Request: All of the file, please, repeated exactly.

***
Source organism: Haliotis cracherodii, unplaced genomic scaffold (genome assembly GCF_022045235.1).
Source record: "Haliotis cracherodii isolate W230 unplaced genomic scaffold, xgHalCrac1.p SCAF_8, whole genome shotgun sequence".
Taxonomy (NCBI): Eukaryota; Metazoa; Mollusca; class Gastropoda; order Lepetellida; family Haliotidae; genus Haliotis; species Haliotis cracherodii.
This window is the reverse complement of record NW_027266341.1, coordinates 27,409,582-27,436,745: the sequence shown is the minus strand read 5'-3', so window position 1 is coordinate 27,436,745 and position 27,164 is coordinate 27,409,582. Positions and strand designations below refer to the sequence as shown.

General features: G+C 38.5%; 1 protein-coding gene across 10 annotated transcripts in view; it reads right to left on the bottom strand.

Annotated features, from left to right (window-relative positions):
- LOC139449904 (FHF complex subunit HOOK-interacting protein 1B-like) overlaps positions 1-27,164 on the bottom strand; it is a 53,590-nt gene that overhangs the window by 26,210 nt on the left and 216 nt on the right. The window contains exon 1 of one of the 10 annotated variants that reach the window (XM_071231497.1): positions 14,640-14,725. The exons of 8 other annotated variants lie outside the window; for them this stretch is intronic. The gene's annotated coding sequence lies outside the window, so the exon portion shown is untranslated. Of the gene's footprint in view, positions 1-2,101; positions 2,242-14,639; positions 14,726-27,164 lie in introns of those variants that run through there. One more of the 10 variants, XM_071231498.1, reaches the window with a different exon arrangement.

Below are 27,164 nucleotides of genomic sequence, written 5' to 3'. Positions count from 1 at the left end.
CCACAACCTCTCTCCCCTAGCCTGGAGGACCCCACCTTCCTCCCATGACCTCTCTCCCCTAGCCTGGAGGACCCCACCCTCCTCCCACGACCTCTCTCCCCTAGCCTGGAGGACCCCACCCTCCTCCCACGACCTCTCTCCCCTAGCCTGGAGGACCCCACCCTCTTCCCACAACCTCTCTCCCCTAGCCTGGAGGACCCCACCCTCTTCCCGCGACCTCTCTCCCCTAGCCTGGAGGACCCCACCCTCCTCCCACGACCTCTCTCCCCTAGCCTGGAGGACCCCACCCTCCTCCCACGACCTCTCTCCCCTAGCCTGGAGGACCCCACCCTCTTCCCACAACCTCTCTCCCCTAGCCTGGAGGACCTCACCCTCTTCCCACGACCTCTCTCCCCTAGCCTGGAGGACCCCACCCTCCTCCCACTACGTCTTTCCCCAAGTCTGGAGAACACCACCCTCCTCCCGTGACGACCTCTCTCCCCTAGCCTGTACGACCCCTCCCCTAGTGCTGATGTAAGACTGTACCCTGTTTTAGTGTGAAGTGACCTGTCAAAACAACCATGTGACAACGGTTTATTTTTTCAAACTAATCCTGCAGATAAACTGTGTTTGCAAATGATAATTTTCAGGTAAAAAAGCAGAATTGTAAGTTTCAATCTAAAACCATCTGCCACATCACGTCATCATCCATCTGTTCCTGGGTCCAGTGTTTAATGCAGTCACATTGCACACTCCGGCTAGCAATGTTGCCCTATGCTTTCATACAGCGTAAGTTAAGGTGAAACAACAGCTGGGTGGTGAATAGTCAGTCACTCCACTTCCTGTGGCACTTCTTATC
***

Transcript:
Source organism: Haliotis cracherodii, unplaced genomic scaffold (genome assembly GCF_022045235.1).
Source record: "Haliotis cracherodii isolate W230 unplaced genomic scaffold, xgHalCrac1.p SCAF_8, whole genome shotgun sequence".
Taxonomy (NCBI): Eukaryota; Metazoa; Mollusca; class Gastropoda; order Lepetellida; family Haliotidae; genus Haliotis; species Haliotis cracherodii.
This window is the reverse complement of record NW_027266341.1, coordinates 27,409,582-27,436,745: the sequence shown is the minus strand read 5'-3', so window position 1 is coordinate 27,436,745 and position 27,164 is coordinate 27,409,582. Positions and strand designations below refer to the sequence as shown.

General features: G+C 38.5%; 1 protein-coding gene across 10 annotated transcripts in view; it reads right to left on the bottom strand.

Annotated features, from left to right (window-relative positions):
- LOC139449904 (FHF complex subunit HOOK-interacting protein 1B-like) overlaps positions 1-27,164 on the bottom strand; it is a 53,590-nt gene that overhangs the window by 26,210 nt on the left and 216 nt on the right. The window contains exon 1 of one of the 10 annotated variants that reach the window (XM_071231497.1): positions 14,640-14,725. The exons of 8 other annotated variants lie outside the window; for them this stretch is intronic. The gene's annotated coding sequence lies outside the window, so the exon portion shown is untranslated. Of the gene's footprint in view, positions 1-2,101; positions 2,242-14,639; positions 14,726-27,164 lie in introns of those variants that run through there. One more of the 10 variants, XM_071231498.1, reaches the window with a different exon arrangement.

Below are 27,164 nucleotides of genomic sequence, written 5' to 3'. Positions count from 1 at the left end.
CCACAACCTCTCTCCCCTAGCCTGGAGGACCCCACCTTCCTCCCATGACCTCTCTCCCCTAGCCTGGAGGACCCCACCCTCCTCCCACGACCTCTCTCCCCTAGCCTGGAGGACCCCACCCTCCTCCCACGACCTCTCTCCCCTAGCCTGGAGGACCCCACCCTCTTCCCACAACCTCTCTCCCCTAGCCTGGAGGACCCCACCCTCTTCCCGCGACCTCTCTCCCCTAGCCTGGAGGACCCCACCCTCCTCCCACGACCTCTCTCCCCTAGCCTGGAGGACCCCACCCTCCTCCCACGACCTCTCTCCCCTAGCCTGGAGGACCCCACCCTCTTCCCACAACCTCTCTCCCCTAGCCTGGAGGACCTCACCCTCTTCCCACGACCTCTCTCCCCTAGCCTGGAGGACCCCACCCTCCTCCCACTACGTCTTTCCCCAAGTCTGGAGAACACCACCCTCCTCCCGTGACGACCTCTCTCCCCTAGCCTGTACGACCCCTCCCCTAGTGCTGATGTAAGACTGTACCCTGTTTTAGTGTGAAGTGACCTGTCAAAACAACCATGTGACAACGGTTTATTTTTTCAAACTAATCCTGCAGATAAACTGTGTTTGCAAATGATAATTTTCAGGTAAAAAAGCAGAATTGTAAGTTTCAATCTAAAACCATCTGCCACATCACGTCATCATCCATCTGTTCCTGGGTCCAGTGTTTAATGCAGTCACATTGCACACTCCGGCTAGCAATGTTGCCCTATGCTTTCATACAGCGTAAGTTAAGGTGAAACAACAGCTGGGTGGTGAATAGTCAGTCACTCCACTTCCTGTGGCACTTCTTATC